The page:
Judging by his 23-point, 22-rebound night, it appears Mr. Kanter enjoys playing against the hapless Kitties. As a team, the undersized, overmatched Bobcats pulled down just two more rebounds than Kanter grabbed on his own.
That's some serious glass ownership.
With the Jazz likely to lose one or both of Jefferson-Millsap duo in the free agency market this summer, it's certainly a good sign that Kanter appears to be a capable replacement. On the year, he's improved his numbers across the board from last season, with particularly notable jumps in field-goal accuracy (50 percent to 53 percent) and free-throw percentage (67 percent to 76 percent).
In just 14.3 minutes per game this year, Kanter has averaged 6.4 points and four rebounds. Just imagine how good those figures might look if he got to play 44 minutes against the Bobcats every night.
The Road Gets to Everyone Eventually
The Atlanta Hawks fell to the Phoenix Suns by a final score of 92-87, proving that no matter how soft the competition, an unexpected road loss can jump up and bite even the hottest teams.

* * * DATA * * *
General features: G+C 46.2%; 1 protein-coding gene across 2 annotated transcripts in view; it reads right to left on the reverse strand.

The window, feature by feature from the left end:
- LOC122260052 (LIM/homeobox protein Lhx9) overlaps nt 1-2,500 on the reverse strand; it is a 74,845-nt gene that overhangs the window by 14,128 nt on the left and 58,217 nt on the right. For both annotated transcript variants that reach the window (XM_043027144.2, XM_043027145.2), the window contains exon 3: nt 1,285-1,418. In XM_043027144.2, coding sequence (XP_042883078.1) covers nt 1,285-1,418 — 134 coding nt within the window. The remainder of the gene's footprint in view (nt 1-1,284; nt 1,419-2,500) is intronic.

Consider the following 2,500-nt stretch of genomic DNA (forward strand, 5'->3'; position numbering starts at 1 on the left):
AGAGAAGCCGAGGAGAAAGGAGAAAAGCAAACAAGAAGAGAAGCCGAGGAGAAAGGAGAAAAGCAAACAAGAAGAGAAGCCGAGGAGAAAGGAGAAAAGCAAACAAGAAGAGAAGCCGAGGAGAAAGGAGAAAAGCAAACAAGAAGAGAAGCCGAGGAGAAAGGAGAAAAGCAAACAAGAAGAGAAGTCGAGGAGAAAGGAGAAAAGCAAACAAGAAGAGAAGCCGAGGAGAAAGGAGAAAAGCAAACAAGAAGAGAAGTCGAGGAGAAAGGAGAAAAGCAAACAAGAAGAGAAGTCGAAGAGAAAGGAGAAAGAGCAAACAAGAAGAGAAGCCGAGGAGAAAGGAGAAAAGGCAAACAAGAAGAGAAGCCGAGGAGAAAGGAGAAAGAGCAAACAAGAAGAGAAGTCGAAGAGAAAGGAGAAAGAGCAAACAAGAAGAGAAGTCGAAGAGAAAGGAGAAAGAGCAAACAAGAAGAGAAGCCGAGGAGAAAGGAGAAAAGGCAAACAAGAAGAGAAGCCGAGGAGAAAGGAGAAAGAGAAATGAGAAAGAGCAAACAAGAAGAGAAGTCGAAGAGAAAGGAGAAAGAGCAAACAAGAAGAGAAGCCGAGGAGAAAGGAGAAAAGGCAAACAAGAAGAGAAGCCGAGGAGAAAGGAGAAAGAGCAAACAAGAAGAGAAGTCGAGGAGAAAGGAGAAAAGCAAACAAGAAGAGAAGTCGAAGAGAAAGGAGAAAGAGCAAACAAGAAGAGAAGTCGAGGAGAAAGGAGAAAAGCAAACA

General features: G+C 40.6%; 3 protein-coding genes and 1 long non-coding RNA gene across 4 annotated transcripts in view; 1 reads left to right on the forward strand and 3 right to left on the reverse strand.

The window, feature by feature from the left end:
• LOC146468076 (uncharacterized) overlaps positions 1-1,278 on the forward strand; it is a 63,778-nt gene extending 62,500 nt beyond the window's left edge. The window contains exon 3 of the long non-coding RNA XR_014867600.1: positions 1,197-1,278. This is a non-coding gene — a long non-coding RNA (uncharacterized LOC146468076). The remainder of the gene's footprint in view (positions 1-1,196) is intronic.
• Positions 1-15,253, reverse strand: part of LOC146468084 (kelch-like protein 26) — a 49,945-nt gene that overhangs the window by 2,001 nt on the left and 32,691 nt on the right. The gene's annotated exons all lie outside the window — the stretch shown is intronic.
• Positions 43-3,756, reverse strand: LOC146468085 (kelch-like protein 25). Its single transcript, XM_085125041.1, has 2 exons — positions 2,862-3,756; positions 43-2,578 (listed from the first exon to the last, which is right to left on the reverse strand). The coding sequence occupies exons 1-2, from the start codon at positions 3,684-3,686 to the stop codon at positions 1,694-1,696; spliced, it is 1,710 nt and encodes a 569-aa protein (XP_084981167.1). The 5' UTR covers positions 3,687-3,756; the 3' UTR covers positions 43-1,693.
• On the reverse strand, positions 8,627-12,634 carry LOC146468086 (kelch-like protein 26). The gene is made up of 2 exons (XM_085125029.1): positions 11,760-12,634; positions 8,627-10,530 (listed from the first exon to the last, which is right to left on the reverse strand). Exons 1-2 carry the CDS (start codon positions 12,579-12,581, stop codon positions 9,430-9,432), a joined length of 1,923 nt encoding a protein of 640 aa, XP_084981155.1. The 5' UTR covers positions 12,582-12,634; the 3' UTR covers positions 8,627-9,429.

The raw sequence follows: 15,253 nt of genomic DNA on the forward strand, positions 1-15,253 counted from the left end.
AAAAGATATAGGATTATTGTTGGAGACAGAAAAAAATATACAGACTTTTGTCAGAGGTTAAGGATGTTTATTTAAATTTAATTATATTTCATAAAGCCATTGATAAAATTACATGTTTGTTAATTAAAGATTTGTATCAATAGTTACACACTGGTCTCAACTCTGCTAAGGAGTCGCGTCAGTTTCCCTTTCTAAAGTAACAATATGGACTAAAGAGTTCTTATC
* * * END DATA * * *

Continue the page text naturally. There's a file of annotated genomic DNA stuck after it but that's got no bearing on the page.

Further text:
Atlanta had won four straight and six of seven overall, but playing their fourth road game in a string that will keep them out of Georgia until the middle of next week, the Hawks slipped against the lowly Suns.
Josh Smith forgot his jumper in Utah, as he hit just 2-of-11 from the field. To be fair, some would argue that Smith's jumper doesn't exist and therefore can't be lost. You get the idea, though. Not even Al Horford, on a torrid streak of his own, could help the Hawks avoid a disappointing defeat. He did manage 20 points and seven boards on 8-of-16 shooting, though. So he certainly wasn't the problem.
All in all, this loss is merely a speed bump on a Hawks season that has picked up some serious momentum over the past couple of weeks. With tougher tests ahead—like upcoming road games against the L.A. Lakers on Sunday and Denver Nuggets Monday—the Hawks have to chalk this one up to inevitability and move on.
Ty Lawson Likes the Moment
The Denver Nuggets continued their dominance at home, knocking off the Oklahoma City Thunder by a down-to-the-wire final score of 105-103.
Although Wilson Chandler's 35 points and Andre Miller's big game off the bench helped keep the Nuggets in step with the hard-charging Thunder, it was Ty Lawson's last-second jumper that sealed the deal in the night's most exciting game.
Kevin Durant had 25 points and 14 rebounds, but his short jumper with 17 seconds left merely set the stage for Lawson's heroics.
Perhaps most frustrating for the Thunder, Russell Westbrook utterly dominated the point-guard matchup, posting 38 points, six rebounds and five assists to Lawson's 11 points and seven dimes.
In the end, Denver's point man got the final word, as his 23-footer gave Denver its 25th home win and a whole ton of confidence for the stretch run.